When Race Day comes you may be asked to wear a Chip Timing Device. What is it you ask, and why do I need to wear it?
All really good questions. Let’s start from the Race Director’s perspective:
- Chip timing is typically for larger road races, usually 700 – 1000 runner is when chip timing becomes cost effective.
- Chip timing is a faster method of getting results to the participants so they can see the Preliminary results and updated results at the Awards Ceremony (an updated yet again for the race web site).
- And Yes, Chip timing IS Expensive – expect to pay $5 per participant or more. (please don’t complain to the race director that the entry fees are so high, this is typicall the 3rd highest cost in a race.)
- Chip time is another way of saying “net time,” or the actual amount of time it takes a runner to go from the starting line of a race to the finish line. This is usually what Age Group awards are based on.
- But for the really fast guys that win the money they must abide by USATF rules (governing body). To win money they must be timed by “Gun time”, or the time from the start gun to the time the participant crosses the finish mat. This makes it fare for them.
- The Participants Timing chip is tied directly to the Bib number that was assigned to you, they Must Match otherwise expect some unusual results. So, Please wear the Your Bib & Timing Chip.
- Awards based on Chip time: Overall Awards are based on “Gun Time” and Age Group is based on “Net Time”. That is assuming there is a Timing mat at the start and one at the finish. Due to the cost, there may only be a timing mat at the finish to speed up results and everyone is based on “Gun Time”.
As you move across a special mat at the starting line, the chip registers that you’ve started the race. Then, as you cross the finishing line, the chip registers that you’ve finished the race. So, in other words, the amount of time that it takes you to reach the starting line (since most people are not right at the front of the race) doesn’t count in your overall time. In some cases of very large races, it can take runners at least 20 minutes to reach the starting line. Your chip time is different than your “gun time,” which is the amount of time it took you to finish the race from the moment the gun (or horn) went off.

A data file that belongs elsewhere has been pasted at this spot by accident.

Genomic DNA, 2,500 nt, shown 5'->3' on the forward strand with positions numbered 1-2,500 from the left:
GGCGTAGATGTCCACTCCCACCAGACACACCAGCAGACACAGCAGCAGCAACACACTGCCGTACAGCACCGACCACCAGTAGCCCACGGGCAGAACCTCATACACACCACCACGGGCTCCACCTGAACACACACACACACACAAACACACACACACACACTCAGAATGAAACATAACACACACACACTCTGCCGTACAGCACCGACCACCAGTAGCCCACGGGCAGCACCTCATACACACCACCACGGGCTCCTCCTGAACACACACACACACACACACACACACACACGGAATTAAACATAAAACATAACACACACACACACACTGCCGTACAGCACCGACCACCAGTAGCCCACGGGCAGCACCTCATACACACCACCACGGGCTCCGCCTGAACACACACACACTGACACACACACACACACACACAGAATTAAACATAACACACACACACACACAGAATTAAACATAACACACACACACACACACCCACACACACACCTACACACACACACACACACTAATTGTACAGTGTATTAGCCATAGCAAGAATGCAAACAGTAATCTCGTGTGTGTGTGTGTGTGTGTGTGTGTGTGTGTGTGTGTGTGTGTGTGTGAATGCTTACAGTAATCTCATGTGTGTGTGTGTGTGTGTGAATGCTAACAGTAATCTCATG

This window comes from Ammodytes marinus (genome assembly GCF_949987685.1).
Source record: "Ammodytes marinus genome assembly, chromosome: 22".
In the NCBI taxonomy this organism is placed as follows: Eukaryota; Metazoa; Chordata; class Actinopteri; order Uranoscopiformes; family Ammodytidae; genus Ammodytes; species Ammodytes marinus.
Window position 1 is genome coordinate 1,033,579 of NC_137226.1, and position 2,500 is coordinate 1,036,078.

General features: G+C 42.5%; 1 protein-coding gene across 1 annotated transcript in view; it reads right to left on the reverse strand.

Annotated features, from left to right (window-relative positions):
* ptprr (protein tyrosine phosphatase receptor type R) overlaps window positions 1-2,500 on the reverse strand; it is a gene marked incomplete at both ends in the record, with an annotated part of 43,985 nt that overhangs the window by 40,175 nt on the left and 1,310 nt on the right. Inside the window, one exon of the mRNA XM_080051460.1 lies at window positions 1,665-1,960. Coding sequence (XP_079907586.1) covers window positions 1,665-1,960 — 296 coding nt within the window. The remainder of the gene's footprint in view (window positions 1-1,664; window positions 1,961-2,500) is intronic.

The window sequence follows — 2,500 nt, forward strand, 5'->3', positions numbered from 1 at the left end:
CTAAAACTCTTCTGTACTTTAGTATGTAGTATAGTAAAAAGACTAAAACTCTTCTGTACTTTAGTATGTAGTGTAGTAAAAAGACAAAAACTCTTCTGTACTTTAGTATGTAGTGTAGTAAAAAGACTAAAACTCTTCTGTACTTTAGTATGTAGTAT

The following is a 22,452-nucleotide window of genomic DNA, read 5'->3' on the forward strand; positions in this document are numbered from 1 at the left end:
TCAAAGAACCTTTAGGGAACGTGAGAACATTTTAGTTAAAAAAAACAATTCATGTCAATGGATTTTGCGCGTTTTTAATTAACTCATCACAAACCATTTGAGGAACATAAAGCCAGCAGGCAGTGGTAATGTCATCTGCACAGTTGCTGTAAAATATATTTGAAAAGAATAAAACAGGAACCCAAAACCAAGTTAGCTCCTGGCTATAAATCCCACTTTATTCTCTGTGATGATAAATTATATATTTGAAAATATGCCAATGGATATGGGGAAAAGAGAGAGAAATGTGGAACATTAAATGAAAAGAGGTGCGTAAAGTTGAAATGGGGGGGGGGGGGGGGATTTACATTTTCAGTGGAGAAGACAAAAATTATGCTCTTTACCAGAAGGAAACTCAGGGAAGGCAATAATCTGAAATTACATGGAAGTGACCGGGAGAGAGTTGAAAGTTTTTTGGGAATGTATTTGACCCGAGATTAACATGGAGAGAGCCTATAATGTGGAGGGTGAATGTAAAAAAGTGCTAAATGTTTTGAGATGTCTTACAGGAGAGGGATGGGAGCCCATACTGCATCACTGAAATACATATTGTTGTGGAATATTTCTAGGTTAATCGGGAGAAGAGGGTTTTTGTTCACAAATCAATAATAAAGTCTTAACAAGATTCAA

Most large races, especially marathons, now use chip technology. As a result, runners at the start can line up where it’s appropriate for their pace, instead of trying to push their way to the front. For longer distances, the chip also records splits at various points along the course, such as the half-marathon mark during a marathon. This feature is helpful for your friends and family members who may want to track you online during your race.
Different systems: [Click Here for more Chip Time Systems]
Currently, there are several major chip timing systems in use (I will cover 2 systems) :
ChampionChip Timing Device: The oldest and most used in running is the ChampionChip (now called) MyLaps system which is headquartered in the Netherlands. ChampionChips are tied to a runner’s shoelaces. These timing devices can be the “rented” or “disposable”. More details on ChampionChip Timing device – [Click Here].
Chrono Track’s D-Tag Timing Device: New to the playing field for chip timing, but gaining ground quickly. D-Tag is the orange strip that is on you Bib number that gets peeled on and attached to your shoe. ChronoTrack Systems is a transponder timing company that has developed a cost-effective timing system for athletic events including road races, biking and multisports. ChronoTrack has developed the single-use D-Tag, an all-weather design that attaches to the shoe. In the fall of 2009, ChronoTrack announced the next generation in UHF RFID tag timing: the B-Tag, a tag that stays attached to the race bib. More details on Chrono Track Timing device – [Click Here].
Bib Tag System or B-Tag System: This is the Chip timing system where the Timing device si attached to the runners Bib Number [Click Here] For more details.